The objectives of the capacity building were to equip journalists to understand the language/terminologies of Science and Technology; to enable effective communication and understanding between Scientists and the Media; to share knowledge on how to effectively disseminate scientific and agricultural outputs for the benefit of the end-users.
The training workshop was with the support from the Canadian government through the Modernization of Agriculture in Ghana (MAG) program.
MAG is a budgetary support program extended to Ghana by the Government of Canada. The program provides resources to support the delivery of agricultural advisory services to subsistence farmers and farmer groups in Ghana.
It is being implemented by the Ministry of Food and Agriculture (MoFA), the Ministry of Local Government and Rural Development (MLGRD), the Council for Scientific and Industrial Research (CSIR) and the Ministry of Finance (MoF).
The ultimate outcome is a more modern, equitable and sustainable
agricultural sector that contributes to food security.
Media Corps Ambassadors
Speaking at the training session, head of Corporate Affairs at CSIR Head Office in Accra, Ms Benedicta Nkrumah-Boateng in her presentation on the topic ‘CSIR AND THE MEDIA, Our Powerful past, our promising present, our prosperous future’ reiterated CSIR’s keen interest in developing stronger relations with the media with the creation of a Media Corps “Ambassadors”.
“The process has started with selected media houses in Accra and following this engagement, “Ambassadors” will be established for the Middle and Northern sectors of Ghana” she stated. “Together, we will work to educate the public about technologies, innovations and services provided by CSIR” she added, saying for instance that, the recently launched Digitized Soil Maps of Ghana has reduced the dependency on analogue maps which were open to the vagaries of rodents chewing the maps, and the need to have large and secure rooms for storage. Information was also not easily accessible with end-users having to be physically present in order to access them.
Understanding the nomenclature of CSIR was presented by Communications Advisor CSIR/MAG Donald Gwira.
He shared a list of 101 acronyms commonly used by CSIR. “This list should act as a guide when writing in the context of CSIR and its related field since acronyms can have different meanings depending on the context” he stated, adding for instance, “CID - Criminal Investigation Division or Commercialization Information Division in CSIR context; DMC - Devil May Cry (video Game) or Directors’ Management Committee (CSIR); MAG – Aunty Maggie or Modernizing Agriculture in Ghana (CSIR)”.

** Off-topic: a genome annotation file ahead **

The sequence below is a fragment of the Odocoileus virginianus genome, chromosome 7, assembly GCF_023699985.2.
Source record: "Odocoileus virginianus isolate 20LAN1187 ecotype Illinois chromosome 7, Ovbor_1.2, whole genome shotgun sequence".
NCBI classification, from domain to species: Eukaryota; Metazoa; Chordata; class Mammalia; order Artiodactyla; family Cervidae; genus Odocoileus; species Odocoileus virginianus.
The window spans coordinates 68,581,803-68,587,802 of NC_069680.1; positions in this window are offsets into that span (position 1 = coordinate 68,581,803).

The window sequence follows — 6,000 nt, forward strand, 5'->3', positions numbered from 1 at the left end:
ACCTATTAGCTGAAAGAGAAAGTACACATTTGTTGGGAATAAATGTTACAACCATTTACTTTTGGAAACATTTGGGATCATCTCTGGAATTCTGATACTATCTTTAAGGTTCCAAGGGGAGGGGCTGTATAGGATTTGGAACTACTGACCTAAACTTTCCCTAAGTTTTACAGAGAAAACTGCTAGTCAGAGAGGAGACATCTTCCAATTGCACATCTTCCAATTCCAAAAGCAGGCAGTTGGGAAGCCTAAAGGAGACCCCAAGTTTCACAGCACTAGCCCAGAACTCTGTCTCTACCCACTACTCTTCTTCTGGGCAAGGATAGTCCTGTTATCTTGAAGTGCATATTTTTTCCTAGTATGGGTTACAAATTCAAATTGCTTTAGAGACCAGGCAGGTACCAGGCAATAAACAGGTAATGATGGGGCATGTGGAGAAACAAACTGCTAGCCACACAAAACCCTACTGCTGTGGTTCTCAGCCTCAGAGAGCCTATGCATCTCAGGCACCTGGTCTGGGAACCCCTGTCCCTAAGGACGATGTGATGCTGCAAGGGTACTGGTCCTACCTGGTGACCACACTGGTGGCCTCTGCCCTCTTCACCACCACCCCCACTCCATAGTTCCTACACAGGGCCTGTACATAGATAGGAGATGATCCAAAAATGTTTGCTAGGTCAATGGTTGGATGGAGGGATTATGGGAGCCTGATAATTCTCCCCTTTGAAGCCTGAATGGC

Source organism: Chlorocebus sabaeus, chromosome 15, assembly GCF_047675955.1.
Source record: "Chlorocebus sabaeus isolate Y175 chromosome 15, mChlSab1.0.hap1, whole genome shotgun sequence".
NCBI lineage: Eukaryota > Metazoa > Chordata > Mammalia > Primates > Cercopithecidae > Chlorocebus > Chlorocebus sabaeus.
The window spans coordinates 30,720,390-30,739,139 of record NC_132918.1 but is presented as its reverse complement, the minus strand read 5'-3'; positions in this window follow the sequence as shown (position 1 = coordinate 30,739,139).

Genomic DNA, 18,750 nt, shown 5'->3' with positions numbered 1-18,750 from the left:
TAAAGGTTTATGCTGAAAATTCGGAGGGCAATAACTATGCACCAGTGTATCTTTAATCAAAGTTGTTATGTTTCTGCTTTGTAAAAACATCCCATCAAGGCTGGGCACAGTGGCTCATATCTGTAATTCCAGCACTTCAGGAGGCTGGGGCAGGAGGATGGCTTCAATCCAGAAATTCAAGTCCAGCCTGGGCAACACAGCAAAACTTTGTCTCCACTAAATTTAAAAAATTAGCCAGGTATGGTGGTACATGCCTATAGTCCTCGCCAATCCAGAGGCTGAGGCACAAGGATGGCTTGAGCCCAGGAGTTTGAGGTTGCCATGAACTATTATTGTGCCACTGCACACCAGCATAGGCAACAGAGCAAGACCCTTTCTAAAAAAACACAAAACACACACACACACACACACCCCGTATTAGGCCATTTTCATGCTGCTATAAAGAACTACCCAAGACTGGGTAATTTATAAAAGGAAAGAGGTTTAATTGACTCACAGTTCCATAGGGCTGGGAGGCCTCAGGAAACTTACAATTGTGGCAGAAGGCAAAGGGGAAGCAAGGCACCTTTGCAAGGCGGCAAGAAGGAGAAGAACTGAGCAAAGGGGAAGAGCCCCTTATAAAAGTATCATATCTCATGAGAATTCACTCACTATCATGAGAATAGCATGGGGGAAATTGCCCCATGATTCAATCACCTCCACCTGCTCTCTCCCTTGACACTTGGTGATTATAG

Sharing of Best Practices in Science Technology Information (STI) & Agriculture Research
• The media were asked to seek early clarification from CSIR when disseminating related information.
• CSIR Scientists need to train/educate the media men and women once a year, most especially the vernacular stations on how to report S&T information.
• CSIR could organize facility visits for the media houses to get to know what they do in those facilities and to help create awareness.
• Some journalists advocated for Institutes to buy/negotiate/barter air time so as to explain their numerous jargons and share their technologies, innovations and services to the general public. According to them, this has worked very well for clients especially those who have used radio as a means of reaching out to the public. The response from the public has been overwhelming they added.
• Multimedia have designated days during the week to discuss science, technology, agriculture and innovation. CSIR can take advantage of such opportunities.
• Media houses were encouraged to follow the example of Multimedia which invariably will draw more customers to their stations especially when the technologies, innovations and services being discussed are relevant to the daily lives of end-users.
• Journalists were advised that there was no shame in sharing stories and asking subject matter experts to read over. Indeed, a story that is well written and published without recourses to rejoinders are the best way to go.
• CSIR Institutes should make it a practice of inviting journalists on field trips so that they can learn more and appreciate issues surrounding the industry.
• Facts Sheets and Frequently Answered Questions (FAQs) were very useful. It aids the media in writing better stories about the subject areas.
• CSIR can also do audio especially in the local language of what has been published in print. Read Full Story